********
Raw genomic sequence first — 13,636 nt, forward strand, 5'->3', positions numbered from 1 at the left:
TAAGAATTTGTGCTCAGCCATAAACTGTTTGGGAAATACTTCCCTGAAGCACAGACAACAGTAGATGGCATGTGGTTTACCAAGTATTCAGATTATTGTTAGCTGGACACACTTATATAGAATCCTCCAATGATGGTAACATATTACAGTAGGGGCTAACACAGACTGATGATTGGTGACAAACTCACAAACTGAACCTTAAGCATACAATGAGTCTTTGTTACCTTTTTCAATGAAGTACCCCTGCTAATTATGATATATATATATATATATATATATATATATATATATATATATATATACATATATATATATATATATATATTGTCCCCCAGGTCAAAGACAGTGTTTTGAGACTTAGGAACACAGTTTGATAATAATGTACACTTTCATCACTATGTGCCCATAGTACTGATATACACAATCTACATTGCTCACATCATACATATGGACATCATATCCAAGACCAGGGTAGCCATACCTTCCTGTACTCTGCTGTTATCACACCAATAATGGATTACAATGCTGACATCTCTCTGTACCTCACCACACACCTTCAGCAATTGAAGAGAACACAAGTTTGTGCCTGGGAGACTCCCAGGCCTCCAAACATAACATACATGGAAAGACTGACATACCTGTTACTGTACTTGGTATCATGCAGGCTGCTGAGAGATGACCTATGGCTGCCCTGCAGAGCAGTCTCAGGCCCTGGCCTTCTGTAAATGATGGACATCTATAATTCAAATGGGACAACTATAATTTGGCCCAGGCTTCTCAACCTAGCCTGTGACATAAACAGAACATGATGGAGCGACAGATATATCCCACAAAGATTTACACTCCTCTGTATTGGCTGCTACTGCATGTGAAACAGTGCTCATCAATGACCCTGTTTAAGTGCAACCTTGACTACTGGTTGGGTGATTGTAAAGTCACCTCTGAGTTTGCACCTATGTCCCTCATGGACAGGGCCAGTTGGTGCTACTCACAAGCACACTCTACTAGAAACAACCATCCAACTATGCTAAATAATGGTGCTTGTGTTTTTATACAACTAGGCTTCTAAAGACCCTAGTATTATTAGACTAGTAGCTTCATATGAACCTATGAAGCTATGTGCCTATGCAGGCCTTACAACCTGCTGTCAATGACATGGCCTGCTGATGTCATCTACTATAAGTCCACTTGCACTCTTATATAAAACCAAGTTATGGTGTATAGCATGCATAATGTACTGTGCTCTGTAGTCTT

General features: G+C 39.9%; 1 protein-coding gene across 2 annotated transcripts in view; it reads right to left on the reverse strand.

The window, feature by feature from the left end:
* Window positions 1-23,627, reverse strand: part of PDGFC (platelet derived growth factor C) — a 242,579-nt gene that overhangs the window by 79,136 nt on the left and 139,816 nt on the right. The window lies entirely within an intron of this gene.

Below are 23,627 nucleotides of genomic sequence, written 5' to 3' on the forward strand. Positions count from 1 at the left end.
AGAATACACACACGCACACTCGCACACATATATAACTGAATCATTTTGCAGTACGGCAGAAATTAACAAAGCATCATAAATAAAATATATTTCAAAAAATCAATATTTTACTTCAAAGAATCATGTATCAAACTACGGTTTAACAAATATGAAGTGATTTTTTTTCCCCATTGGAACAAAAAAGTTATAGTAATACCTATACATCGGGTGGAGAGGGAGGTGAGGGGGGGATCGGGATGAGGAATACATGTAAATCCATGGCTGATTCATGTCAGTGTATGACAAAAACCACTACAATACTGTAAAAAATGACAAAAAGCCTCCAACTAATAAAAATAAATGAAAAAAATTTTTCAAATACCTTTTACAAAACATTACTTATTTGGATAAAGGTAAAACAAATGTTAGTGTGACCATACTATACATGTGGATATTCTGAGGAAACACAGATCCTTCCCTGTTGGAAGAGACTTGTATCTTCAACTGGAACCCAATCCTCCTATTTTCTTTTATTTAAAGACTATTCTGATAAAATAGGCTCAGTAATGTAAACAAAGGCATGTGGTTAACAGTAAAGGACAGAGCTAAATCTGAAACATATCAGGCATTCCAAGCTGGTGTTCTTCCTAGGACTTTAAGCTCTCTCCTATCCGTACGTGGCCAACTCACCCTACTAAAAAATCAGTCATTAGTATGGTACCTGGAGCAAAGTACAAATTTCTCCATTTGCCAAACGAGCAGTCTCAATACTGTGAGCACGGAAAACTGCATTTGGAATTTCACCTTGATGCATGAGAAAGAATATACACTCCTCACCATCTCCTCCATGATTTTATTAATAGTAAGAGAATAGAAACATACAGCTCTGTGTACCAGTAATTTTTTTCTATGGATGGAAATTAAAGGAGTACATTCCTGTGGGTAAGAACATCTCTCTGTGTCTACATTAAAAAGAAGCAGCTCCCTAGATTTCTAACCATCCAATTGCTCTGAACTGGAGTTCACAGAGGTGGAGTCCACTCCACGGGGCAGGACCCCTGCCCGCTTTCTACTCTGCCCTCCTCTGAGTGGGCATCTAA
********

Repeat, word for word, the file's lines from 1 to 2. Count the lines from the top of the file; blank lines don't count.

Raw genomic sequence first — 13,636 nt, forward strand, 5'->3', positions numbered from 1 at the left:
TAAGAATTTGTGCTCAGCCATAAACTGTTTGGGAAATACTTCCCTGAAGCACAGACAACAGTAGATGGCATGTGGTTTACCAAGTATTCAGATTATTGTTAGCTGGACACACTTATATAGAATCCTCCAATGATGGTAACATATTACAGTAGGGGCTAACACAGACTGATGATTGGTGACAAACTCACAAACTGAACCTTAAGCATACAATGAGTCTTTGTTACCTTTTTCAATGAAGTACCCCTGCTAATTATGATATATATATATATATATATATATATATATATATATATATATATATACATATATATATATATATATATATTGTCCCCCAGGTCAAAGACAGTGTTTTGAGACTTAGGAACACAGTTTGATAATAATGTACACTTTCATCACTATGTGCCCATAGTACTGATATACACAATCTACATTGCTCACATCATACATATGGACATCATATCCAAGACCAGGGTAGCCATACCTTCCTGTACTCTGCTGTTATCACACCAATAATGGATTACAATGCTGACATCTCTCTGTACCTCACCACACACCTTCAGCAATTGAAGAGAACACAAGTTTGTGCCTGGGAGACTCCCAGGCCTCCAAACATAACATACATGGAAAGACTGACATACCTGTTACTGTACTTGGTATCATGCAGGCTGCTGAGAGATGACCTATGGCTGCCCTGCAGAGCAGTCTCAGGCCCTGGCCTTCTGTAAATGATGGACATCTATAATTCAAATGGGACAACTATAATTTGGCCCAGGCTTCTCAACCTAGCCTGTGACATAAACAGAACATGATGGAGCGACAGATATATCCCACAAAGATTTACACTCCTCTGTATTGGCTGCTACTGCATGTGAAACAGTGCTCATCAATGACCCTGTTTAAGTGCAACCTTGACTACTGGTTGGGTGATTGTAAAGTCACCTCTGAGTTTGCACCTATGTCCCTCATGGACAGGGCCAGTTGGTGCTACTCACAAGCACACTCTACTAGAAACAACCATCCAACTATGCTAAATAATGGTGCTTGTGTTTTTATACAACTAGGCTTCTAAAGACCCTAGTATTATTAGACTAGTAGCTTCATATGAACCTATGAAGCTATGTGCCTATGCAGGCCTTACAACCTGCTGTCAATGACATGGCCTGCTGATGTCATCTACTATAAGTCCACTTGCACTCTTATATAAAACCAAGTTATGGTGTATAGCATGCATAATGTACTGTGCTCTGTAGTCTT